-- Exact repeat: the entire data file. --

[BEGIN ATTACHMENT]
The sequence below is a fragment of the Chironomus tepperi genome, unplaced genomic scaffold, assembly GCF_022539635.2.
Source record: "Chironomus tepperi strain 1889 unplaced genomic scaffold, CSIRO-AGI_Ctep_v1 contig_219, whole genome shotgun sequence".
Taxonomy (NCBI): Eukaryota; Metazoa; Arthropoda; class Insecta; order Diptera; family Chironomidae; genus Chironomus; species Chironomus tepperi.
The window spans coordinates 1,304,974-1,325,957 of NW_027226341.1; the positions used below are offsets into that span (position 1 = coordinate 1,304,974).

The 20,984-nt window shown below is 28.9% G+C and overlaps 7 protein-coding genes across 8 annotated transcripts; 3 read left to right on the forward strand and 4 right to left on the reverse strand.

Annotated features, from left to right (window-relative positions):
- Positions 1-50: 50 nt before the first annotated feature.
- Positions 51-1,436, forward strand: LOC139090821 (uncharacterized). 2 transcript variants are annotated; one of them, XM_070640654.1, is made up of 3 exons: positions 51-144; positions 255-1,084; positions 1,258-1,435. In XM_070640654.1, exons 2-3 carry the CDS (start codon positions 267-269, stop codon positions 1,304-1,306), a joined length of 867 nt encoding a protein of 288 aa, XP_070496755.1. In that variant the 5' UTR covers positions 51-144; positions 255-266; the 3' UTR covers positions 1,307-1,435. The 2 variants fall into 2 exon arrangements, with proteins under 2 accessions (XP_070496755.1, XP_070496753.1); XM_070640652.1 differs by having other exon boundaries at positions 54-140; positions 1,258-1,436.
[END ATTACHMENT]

The sequence below is a fragment of the Chironomus tepperi genome, unplaced genomic scaffold, assembly GCF_022539635.2.
Source record: "Chironomus tepperi strain 1889 unplaced genomic scaffold, CSIRO-AGI_Ctep_v1 contig_219, whole genome shotgun sequence".
Taxonomy (NCBI): Eukaryota; Metazoa; Arthropoda; class Insecta; order Diptera; family Chironomidae; genus Chironomus; species Chironomus tepperi.
The window spans coordinates 1,304,974-1,325,957 of NW_027226341.1; the positions used below are offsets into that span (position 1 = coordinate 1,304,974).

The 20,984-nt window shown below is 28.9% G+C and overlaps 7 protein-coding genes across 8 annotated transcripts; 3 read left to right on the forward strand and 4 right to left on the reverse strand.

Annotated features, from left to right (window-relative positions):
- Positions 1-50: 50 nt before the first annotated feature.
- Positions 51-1,436, forward strand: LOC139090821 (uncharacterized). 2 transcript variants are annotated; one of them, XM_070640654.1, is made up of 3 exons: positions 51-144; positions 255-1,084; positions 1,258-1,435. In XM_070640654.1, exons 2-3 carry the CDS (start codon positions 267-269, stop codon positions 1,304-1,306), a joined length of 867 nt encoding a protein of 288 aa, XP_070496755.1. In that variant the 5' UTR covers positions 51-144; positions 255-266; the 3' UTR covers positions 1,307-1,435. The 2 variants fall into 2 exon arrangements, with proteins under 2 accessions (XP_070496755.1, XP_070496753.1); XM_070640652.1 differs by having other exon boundaries at positions 54-140; positions 1,258-1,436.